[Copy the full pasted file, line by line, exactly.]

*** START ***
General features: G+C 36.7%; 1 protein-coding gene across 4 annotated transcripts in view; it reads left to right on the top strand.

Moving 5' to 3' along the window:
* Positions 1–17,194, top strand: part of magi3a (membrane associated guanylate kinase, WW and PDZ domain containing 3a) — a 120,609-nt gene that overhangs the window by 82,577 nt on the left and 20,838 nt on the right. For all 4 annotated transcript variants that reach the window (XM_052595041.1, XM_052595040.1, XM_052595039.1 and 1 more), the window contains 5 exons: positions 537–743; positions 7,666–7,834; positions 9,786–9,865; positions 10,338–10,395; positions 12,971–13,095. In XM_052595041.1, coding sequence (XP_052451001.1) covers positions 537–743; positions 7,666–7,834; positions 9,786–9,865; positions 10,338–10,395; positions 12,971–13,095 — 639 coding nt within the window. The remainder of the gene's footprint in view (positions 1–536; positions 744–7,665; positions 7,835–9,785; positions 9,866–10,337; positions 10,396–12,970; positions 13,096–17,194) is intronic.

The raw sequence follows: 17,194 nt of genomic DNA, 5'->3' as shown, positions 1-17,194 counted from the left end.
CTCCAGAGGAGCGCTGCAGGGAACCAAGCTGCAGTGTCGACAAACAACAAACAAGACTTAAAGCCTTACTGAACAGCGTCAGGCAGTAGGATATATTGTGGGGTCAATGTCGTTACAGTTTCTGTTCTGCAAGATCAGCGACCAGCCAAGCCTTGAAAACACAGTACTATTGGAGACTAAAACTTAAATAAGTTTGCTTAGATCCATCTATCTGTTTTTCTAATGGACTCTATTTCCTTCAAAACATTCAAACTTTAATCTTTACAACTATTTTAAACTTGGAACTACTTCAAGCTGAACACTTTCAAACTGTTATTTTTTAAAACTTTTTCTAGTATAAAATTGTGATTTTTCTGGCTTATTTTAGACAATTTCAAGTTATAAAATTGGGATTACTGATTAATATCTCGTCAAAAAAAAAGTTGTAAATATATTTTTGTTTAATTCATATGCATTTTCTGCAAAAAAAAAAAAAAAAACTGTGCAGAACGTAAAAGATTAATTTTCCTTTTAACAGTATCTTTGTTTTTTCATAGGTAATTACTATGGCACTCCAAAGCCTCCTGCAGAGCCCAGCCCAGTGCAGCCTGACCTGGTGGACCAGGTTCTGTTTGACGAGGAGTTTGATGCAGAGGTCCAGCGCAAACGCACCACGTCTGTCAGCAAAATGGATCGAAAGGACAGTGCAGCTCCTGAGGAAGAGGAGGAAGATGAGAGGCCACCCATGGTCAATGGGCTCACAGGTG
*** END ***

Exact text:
General features: G+C 36.7%; 1 protein-coding gene across 4 annotated transcripts in view; it reads left to right on the top strand.

Moving 5' to 3' along the window:
* Positions 1–17,194, top strand: part of magi3a (membrane associated guanylate kinase, WW and PDZ domain containing 3a) — a 120,609-nt gene that overhangs the window by 82,577 nt on the left and 20,838 nt on the right. For all 4 annotated transcript variants that reach the window (XM_052595041.1, XM_052595040.1, XM_052595039.1 and 1 more), the window contains 5 exons: positions 537–743; positions 7,666–7,834; positions 9,786–9,865; positions 10,338–10,395; positions 12,971–13,095. In XM_052595041.1, coding sequence (XP_052451001.1) covers positions 537–743; positions 7,666–7,834; positions 9,786–9,865; positions 10,338–10,395; positions 12,971–13,095 — 639 coding nt within the window. The remainder of the gene's footprint in view (positions 1–536; positions 744–7,665; positions 7,835–9,785; positions 9,866–10,337; positions 10,396–12,970; positions 13,096–17,194) is intronic.

The raw sequence follows: 17,194 nt of genomic DNA, 5'->3' as shown, positions 1-17,194 counted from the left end.
CTCCAGAGGAGCGCTGCAGGGAACCAAGCTGCAGTGTCGACAAACAACAAACAAGACTTAAAGCCTTACTGAACAGCGTCAGGCAGTAGGATATATTGTGGGGTCAATGTCGTTACAGTTTCTGTTCTGCAAGATCAGCGACCAGCCAAGCCTTGAAAACACAGTACTATTGGAGACTAAAACTTAAATAAGTTTGCTTAGATCCATCTATCTGTTTTTCTAATGGACTCTATTTCCTTCAAAACATTCAAACTTTAATCTTTACAACTATTTTAAACTTGGAACTACTTCAAGCTGAACACTTTCAAACTGTTATTTTTTAAAACTTTTTCTAGTATAAAATTGTGATTTTTCTGGCTTATTTTAGACAATTTCAAGTTATAAAATTGGGATTACTGATTAATATCTCGTCAAAAAAAAAGTTGTAAATATATTTTTGTTTAATTCATATGCATTTTCTGCAAAAAAAAAAAAAAAAACTGTGCAGAACGTAAAAGATTAATTTTCCTTTTAACAGTATCTTTGTTTTTTCATAGGTAATTACTATGGCACTCCAAAGCCTCCTGCAGAGCCCAGCCCAGTGCAGCCTGACCTGGTGGACCAGGTTCTGTTTGACGAGGAGTTTGATGCAGAGGTCCAGCGCAAACGCACCACGTCTGTCAGCAAAATGGATCGAAAGGACAGTGCAGCTCCTGAGGAAGAGGAGGAAGATGAGAGGCCACCCATGGTCAATGGGCTCACAGGTG